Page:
When, back in spring 2012, Integrity Toys announced their line up for the year, one of the most talked about dolls was She's Not There Poppy Parker. The dominant theme of the Poppy collection was swinging 60's and London back in the days of Mary Quant and Vidal Sassoon but this one stood out as she channelled uncannily the model that defined the image of an era: Twiggy. Her short, boyishly cropped hair, her mod outfit and accessories, her bold make up, all reminded us of her. Anticipation ran high, until collectors started receiving the doll. Many complaints were written on boards and blogs about how different she was from the prototype, how washed out she looked and many people felt disappointed. I was one of the people who got the doll so let's see how she measures up to expectations.
First impressions: she is a very beautiful doll. Even inside the box she looks lovely and cute and does remind me of Twiggy a lot. People complaining she looks nothing like the promotional photos should remember that photos can be retouched/overexposed etc. to make them look a certain way. Even Twiggy did not look like her photos did. The trick would be to see how she looked in photos taken of her and how close she would come to the prototype (which for me was not that different to begin with).
A major problem was immediately apparent: the hood of her coat could not be fastened under her chin. Not only was the strap a bit smaller than it should have been, the hood itself could have been cut a tiny bit bigger. And the design of the hood is completely different than the one shown in the promo photos. This was indeed disappointing.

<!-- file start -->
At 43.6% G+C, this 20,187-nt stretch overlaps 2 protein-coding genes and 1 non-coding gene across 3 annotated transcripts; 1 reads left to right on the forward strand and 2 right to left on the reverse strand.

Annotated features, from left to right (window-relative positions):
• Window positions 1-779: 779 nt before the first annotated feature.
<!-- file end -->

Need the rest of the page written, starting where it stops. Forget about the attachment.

On a previous post I had written about the inspiration for this outfit and how it came from an identical (minus hood and boots) one that Diana Rigg as Emma Peel was wearing in the Avengers series. The same dress and coat were also photographed for British Vogue on Jean Shrimpton (who is another Poppy Parker look alike) and was designed by Jean Varon for the Avengers Collection. I love the outfit. If you can forget the hood mishap, it is pure mod sixties in it's best. It consists of the white coat over the black dress with contrasting stripes, red fishnet stockings (which stain terribly, remove them immediately from your doll), boots, handbag, ball striped earrings (Twiggy was wearing many pairs in this style in editorials) and red Jackie O sunglasses like the white ones that Sweet Confection Poppy is wearing.
The bag is one of the prettiest I have seen on this line so far. And she comes with a second set of white painted glove hands to maximize the mod effect. The boots are nice but I would have preferred them without the open toe. The original outfit had shoes that looked more like a negative version of the ones Bus Stop Darla is wearing.
Her make up is, to my eyes. just like the promos - neither washed out nor pronounced. I forgot to set her eyelashes properly for most of the photo-shoot but she still looks great. Her hair is nicely cropped and I have seen many people who washed and re-set them with even better results but I still have not tried this.
When I got Bus Stop Darla, I had to re-dress Poppy with that outfit: it is one that the real Twiggy was wearing in many photos and is very iconic. The results are breathtaking.
She looks even better with this outfit than with the mod one (which looks great on Darla, but that's another photo shoot). It inspired me to have a series of photos tampered with to make them look vintage, like they were lifted off magazines of the 60's. I hope you like them.
The set was made by using Karim Rashid's chess - the colours and design matched mod-Poppy very well!